There’s something comforting about a map with “You are here” marked on it, but not when the arrow points to a spot where giant asteroids are whizzing by like cannon balls in a pirate movie. NASA has released a map of the inner Solar System showing the orbits of the 1,400 Potentially Hazardous Asteroids (PHA) known as of early this year. According to the agency, the plots show the orbits of asteroids over 460 ft (140 m) in diameter that pass within 4.7 million miles (7.5 million km) of Earth.

The illustration is one of the products of NASA’s Near Earth Object program, which is tasked with tracking and recording PHAs. Though no government yet has a policy on how to respond to confirmation of a collision, the NEO program aims to provide as much notice as possible on the grounds that it’s better to have decades of warning rather than hours. The website is of particular interest because it includes an interactive feature that allows visitors to pull up the orbital characteristics and charts of the candidate PHAs, as well as a risk table of potential colliders.

An interesting point about the orbits is how so many of them are tucked inside the orbit of Jupiter, with only a few shooting beyond to the outer Solar System. That makes Jupiter a bit of a two-faced friend. On the one hand, having a giant planet in the neighborhood is great because in the early days of the Solar System it swept up all the cosmic debris that could have made life on Earth very unpleasant and very short. Unfortunately, its gravitational pull also has a habit of knocking asteroids out of the asteroid belt or hooking comets into the inner Solar System like a carnival visitor shying balls at milk bottles.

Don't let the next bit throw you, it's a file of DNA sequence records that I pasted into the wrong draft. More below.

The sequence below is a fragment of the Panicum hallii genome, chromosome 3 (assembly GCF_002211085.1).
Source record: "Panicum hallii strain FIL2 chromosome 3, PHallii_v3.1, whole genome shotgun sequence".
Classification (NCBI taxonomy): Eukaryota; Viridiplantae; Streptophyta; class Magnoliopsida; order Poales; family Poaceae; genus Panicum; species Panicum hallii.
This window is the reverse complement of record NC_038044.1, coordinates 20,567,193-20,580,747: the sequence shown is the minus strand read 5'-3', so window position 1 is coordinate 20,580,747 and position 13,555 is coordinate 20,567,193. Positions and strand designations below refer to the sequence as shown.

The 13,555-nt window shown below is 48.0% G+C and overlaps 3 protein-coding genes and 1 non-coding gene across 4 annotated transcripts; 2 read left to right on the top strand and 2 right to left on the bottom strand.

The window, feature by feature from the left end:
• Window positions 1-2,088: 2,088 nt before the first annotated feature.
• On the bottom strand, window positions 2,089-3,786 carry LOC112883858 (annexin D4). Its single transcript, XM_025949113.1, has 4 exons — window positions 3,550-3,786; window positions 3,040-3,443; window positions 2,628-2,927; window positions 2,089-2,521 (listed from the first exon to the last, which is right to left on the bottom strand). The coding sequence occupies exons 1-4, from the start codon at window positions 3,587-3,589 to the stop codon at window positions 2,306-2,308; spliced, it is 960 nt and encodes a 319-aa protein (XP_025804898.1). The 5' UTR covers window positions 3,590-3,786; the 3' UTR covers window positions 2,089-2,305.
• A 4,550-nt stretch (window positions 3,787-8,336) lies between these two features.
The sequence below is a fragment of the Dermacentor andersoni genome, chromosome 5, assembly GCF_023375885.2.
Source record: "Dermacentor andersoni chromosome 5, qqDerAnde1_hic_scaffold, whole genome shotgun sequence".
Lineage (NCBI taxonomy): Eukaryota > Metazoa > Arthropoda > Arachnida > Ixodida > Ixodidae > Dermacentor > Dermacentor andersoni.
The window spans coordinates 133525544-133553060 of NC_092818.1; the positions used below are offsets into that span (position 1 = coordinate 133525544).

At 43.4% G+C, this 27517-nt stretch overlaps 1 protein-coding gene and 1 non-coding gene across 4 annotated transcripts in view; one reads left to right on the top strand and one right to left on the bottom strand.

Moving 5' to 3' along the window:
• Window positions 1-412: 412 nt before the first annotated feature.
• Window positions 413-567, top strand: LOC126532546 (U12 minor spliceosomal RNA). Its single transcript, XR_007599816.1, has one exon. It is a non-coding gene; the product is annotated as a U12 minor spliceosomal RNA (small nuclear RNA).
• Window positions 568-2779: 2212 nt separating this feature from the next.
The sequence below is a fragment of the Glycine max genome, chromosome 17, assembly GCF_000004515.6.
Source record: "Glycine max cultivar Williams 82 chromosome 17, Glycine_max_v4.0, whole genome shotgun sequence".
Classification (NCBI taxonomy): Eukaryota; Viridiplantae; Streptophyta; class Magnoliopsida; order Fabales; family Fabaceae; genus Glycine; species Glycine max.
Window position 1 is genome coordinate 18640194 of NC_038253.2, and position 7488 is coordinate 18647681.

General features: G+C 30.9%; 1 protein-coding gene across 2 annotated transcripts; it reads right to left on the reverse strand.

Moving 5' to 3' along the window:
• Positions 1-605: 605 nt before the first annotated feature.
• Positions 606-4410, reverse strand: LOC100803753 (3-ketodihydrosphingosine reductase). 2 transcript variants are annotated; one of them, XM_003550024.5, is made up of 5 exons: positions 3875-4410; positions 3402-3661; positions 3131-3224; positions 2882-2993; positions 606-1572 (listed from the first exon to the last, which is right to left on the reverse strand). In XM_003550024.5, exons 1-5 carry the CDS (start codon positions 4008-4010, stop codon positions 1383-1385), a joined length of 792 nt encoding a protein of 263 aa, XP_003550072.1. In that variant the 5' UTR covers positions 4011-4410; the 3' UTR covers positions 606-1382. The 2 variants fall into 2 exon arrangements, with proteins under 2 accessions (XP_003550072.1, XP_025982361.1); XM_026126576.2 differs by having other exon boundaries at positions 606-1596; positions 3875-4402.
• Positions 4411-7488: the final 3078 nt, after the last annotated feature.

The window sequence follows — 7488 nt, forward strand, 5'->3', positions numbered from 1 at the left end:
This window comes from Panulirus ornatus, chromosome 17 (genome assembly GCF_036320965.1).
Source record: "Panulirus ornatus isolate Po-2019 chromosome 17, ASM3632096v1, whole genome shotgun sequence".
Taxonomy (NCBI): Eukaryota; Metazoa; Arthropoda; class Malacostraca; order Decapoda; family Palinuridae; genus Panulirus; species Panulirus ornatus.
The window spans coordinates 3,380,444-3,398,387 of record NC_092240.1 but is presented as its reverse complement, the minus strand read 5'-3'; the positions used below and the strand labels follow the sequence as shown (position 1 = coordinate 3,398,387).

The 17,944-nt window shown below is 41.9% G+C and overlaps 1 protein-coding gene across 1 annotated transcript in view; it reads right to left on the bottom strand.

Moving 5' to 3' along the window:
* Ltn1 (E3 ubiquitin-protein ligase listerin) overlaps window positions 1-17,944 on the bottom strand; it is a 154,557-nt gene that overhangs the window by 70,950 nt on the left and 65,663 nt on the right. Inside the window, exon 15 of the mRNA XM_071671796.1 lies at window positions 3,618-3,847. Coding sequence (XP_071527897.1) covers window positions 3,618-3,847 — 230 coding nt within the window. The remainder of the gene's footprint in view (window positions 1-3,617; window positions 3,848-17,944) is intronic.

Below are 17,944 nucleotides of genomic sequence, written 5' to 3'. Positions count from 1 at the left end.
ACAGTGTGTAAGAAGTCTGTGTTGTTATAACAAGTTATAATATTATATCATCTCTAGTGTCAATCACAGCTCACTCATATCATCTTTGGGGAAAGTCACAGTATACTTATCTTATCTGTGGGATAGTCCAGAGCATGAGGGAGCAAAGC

One thing to bear in mind is the scale. The map seems pretty crowded, but that’s because the size of the planets and orbits has been greatly exaggerated to make them visible. On this map, a line thousands of miles wide would be much too thin to be seen. That’s like looking at a map from London to Edinburgh and seeing the M1 motorway depicted as wide enough to engulf Northampton.

The comforting thing it that the distance of Jupiter from our Sun is 483,800,000 miles (778,500,000 km), and the Earth has a diameter of 7,918 miles (12,742 km). Even if one of the PHAs is a mile across, there’s a bumper crop of nothing out there, and the odds of one of these asteroids hitting the Earth is extremely small.

The space agency emphasizes that not every PHA is a danger to Earth, but the fact that they pass close to Earth and are of sufficient size to cause damage makes them worth watching and making more precise measurements of their orbits.

Source: NASA via Popular Science

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